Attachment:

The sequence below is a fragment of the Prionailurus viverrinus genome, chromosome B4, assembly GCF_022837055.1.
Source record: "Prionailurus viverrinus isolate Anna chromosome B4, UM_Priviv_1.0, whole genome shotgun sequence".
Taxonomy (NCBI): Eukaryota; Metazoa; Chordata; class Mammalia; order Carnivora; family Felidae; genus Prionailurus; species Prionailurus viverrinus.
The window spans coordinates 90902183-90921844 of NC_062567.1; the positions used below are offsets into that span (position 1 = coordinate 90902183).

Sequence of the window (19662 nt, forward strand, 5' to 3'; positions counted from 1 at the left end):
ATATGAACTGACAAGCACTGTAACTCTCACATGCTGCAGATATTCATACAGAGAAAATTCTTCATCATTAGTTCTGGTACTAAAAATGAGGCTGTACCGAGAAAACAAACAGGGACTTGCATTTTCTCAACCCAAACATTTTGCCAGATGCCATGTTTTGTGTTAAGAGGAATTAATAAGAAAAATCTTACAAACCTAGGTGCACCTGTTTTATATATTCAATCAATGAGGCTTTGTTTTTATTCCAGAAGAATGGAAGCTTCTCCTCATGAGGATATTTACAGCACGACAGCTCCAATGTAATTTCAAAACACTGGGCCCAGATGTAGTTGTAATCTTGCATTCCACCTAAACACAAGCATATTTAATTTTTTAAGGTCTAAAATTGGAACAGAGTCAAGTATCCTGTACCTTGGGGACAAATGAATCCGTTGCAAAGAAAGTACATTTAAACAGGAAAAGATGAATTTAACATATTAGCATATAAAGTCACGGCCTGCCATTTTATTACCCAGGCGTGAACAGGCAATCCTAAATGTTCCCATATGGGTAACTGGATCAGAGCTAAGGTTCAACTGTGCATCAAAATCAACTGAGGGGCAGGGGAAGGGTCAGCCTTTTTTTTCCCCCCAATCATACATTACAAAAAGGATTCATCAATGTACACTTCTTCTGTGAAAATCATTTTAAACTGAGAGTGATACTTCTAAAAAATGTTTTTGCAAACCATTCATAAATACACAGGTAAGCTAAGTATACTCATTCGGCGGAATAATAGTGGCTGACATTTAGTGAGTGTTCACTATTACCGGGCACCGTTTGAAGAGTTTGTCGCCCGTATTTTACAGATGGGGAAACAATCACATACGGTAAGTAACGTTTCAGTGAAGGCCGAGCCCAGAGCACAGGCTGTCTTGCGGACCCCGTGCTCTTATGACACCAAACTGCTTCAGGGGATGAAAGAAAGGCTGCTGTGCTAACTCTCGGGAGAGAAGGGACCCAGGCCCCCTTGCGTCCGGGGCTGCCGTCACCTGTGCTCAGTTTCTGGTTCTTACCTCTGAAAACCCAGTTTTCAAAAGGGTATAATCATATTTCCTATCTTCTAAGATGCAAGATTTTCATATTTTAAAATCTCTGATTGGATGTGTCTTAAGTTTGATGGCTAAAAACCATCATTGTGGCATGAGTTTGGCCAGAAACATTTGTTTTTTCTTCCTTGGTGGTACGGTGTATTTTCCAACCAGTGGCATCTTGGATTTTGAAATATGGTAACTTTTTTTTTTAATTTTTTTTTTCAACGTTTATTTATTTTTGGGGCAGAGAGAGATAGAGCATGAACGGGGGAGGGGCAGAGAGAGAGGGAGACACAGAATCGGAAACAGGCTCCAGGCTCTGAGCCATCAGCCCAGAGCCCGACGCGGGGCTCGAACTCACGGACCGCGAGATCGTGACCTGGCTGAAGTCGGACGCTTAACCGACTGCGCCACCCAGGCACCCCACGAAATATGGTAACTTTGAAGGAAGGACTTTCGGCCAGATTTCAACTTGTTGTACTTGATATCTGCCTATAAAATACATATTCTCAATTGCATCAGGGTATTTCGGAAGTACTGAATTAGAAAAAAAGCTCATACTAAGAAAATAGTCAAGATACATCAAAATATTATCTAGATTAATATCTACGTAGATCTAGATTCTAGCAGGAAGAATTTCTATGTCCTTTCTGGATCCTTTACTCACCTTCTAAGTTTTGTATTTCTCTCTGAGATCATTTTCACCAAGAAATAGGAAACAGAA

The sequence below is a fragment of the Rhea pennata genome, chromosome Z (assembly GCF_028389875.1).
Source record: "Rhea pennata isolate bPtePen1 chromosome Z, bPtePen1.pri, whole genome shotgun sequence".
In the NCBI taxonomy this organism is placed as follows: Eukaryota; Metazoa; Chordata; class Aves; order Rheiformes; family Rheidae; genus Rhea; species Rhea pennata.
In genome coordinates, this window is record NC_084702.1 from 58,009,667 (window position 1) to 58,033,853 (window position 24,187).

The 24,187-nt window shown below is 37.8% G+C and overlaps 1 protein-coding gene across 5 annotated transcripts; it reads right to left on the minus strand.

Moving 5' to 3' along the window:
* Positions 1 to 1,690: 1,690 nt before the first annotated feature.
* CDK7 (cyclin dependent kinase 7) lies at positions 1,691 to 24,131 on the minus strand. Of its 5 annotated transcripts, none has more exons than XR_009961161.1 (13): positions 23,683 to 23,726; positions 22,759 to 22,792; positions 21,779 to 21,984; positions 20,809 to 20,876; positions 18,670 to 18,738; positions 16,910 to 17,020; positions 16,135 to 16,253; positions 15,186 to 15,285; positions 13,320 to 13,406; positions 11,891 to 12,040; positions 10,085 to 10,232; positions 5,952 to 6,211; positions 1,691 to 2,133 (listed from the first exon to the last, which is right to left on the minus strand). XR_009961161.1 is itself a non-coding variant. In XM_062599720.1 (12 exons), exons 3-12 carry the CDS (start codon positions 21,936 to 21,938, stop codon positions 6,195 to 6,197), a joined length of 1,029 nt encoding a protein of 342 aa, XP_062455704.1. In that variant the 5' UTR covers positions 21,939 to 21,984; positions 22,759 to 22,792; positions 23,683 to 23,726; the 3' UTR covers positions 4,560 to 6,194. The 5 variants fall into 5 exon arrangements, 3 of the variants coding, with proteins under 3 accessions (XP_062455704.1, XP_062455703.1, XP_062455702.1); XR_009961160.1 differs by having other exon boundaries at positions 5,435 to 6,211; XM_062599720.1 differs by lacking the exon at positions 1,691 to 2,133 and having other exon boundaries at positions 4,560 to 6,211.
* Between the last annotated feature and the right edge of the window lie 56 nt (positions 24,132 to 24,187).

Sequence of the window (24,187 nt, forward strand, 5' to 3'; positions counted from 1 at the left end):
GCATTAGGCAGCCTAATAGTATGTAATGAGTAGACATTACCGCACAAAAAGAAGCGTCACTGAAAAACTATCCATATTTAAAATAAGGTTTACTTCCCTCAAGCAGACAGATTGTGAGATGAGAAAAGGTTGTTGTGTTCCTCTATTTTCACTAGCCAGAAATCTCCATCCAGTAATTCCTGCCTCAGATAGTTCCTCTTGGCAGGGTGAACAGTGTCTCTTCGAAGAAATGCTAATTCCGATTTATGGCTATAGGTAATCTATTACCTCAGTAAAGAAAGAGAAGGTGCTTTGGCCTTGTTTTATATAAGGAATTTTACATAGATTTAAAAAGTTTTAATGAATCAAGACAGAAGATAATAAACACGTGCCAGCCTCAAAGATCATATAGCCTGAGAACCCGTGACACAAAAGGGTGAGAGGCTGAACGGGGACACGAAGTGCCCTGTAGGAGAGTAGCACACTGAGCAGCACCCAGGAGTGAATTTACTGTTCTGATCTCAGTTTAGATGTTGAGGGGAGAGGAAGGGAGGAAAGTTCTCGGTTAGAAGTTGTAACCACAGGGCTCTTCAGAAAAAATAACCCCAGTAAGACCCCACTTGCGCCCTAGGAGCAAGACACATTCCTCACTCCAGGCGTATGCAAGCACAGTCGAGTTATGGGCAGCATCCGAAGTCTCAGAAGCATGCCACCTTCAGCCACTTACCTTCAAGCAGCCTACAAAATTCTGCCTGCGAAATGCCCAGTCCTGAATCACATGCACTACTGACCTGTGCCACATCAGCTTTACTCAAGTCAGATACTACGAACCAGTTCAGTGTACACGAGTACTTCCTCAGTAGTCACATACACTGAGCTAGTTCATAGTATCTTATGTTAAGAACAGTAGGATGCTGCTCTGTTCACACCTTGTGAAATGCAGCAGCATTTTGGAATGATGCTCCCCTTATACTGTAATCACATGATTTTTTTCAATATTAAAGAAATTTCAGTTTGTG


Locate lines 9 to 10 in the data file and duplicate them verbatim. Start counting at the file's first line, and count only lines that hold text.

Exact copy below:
In the NCBI taxonomy this organism is placed as follows: Eukaryota; Metazoa; Chordata; class Aves; order Rheiformes; family Rheidae; genus Rhea; species Rhea pennata.
In genome coordinates, this window is record NC_084702.1 from 58,009,667 (window position 1) to 58,033,853 (window position 24,187).